Nov 15

Explaining our use of Fantasy Points Per Touch (and Week 11 RB projections)

I’m making use of a new metric in assessing the relative value of running backs on a weekly basis/as part of my own rankings and I think it’s a frame of mind that is worth sharing with our readers.

[Skip the data and rationale and go straight to what it tells us about Week 11 RB values]

The statistic, fantasy points per touch, is borne out of simple rationale. Sure, the Dolphins give up over 23 points per game to RBs but noting that teams divide their running back carries differently than one another and in increasingly complex ways we need to break that statistic down further for it to have meaning. If we can believe with a reasonable assurance that RB-A will see 23-27 touches against the team that gives up the 3rd fewest points to backs, but RB-B will see a workload closer to 14-17 touches against the 12th highest unit we can compare the players more accurately side by side when knowing how many points a team gives up, on average, every time an opposing back touches the ball. The tool shouldn’t be used as a projection for fantasy scoring – at least, not on it’s own – but it does help to paint a picture of relative value. I share more details on the rationale here – I think stat heads will appreciate the discussion.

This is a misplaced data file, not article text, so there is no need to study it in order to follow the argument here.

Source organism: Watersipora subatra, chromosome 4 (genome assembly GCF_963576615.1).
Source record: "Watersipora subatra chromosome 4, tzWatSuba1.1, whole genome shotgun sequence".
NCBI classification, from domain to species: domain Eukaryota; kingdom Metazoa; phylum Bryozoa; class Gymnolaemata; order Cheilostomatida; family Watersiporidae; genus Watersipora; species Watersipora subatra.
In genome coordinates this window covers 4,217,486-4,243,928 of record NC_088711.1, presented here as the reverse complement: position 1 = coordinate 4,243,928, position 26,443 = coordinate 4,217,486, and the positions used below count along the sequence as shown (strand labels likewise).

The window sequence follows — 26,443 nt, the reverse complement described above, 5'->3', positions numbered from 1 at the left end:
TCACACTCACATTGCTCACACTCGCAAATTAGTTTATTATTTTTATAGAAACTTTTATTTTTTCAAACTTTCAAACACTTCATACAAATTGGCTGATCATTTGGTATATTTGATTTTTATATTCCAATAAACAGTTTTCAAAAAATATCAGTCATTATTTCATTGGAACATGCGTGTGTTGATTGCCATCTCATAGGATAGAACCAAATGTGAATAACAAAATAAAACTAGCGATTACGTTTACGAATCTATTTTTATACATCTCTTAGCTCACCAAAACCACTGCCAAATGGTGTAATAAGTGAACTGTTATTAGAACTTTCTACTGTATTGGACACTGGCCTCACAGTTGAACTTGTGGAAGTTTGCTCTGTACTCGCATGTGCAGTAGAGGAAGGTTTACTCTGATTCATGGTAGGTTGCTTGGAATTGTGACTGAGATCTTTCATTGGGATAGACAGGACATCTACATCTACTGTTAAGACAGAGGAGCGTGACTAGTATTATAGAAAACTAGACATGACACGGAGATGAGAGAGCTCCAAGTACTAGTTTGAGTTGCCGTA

After ten weeks (not including the Week 11 Colts/Titans game) this is how it looks across the league – in terms of standard scoring – and how it impacts our week 11 RB projections.

Fantasy Points Per Touch To Date

TeamOpp Fan Pt Per TouchPPG RankOpp Ru AttRu YdTD RuOpp CatchRe YdTD ReFpointsTouches

Week 11 RB Projections

With a matchup on tap against the Kansas City Chiefs, we present a reason to believe in Knowshon Moreno over some of the less frequently used options with presumed better matchups (Photo: Joe Amon, Denver Post)

With a matchup on tap against the Kansas City Chiefs, we present a reason to believe in Moreno over some of the less frequently used options with presumed better matchups (Photo: Joe Amon, Denver Post)

More than anything, I read this as good news for Knowshon Moreno. Don’t get me wrong, the Chiefs defense has impressed this year, holding all but three opposing backs under 10 fantasy points. Of the three, LeSean McCoy was the highest scorer and he did his damage on 20 carries. With Kansas City winning all of their games to date and being in control of most of them throughout, opponents haven’t had the opportunity to run the ball against them throughout four quarters. Moreno, meanwhile, plays for a Broncos team that has had the luxury of running the ball for four quarters each time out and should be expected to do the same this week. If we can project 19-22 touches for Moreno (he’s averaging 21.2 over his last five games), then the average numbers tell us he should come in around 12.26 fantasy points. Again, these numbers aren’t to be used as predictors in a vacuum (for one thing, they don’t allow for a 20 point game from an RB without a minimum of 30 touches and we saw four (if counting Adrian Peterson‘s 19.7) backs hit this number in Week 10.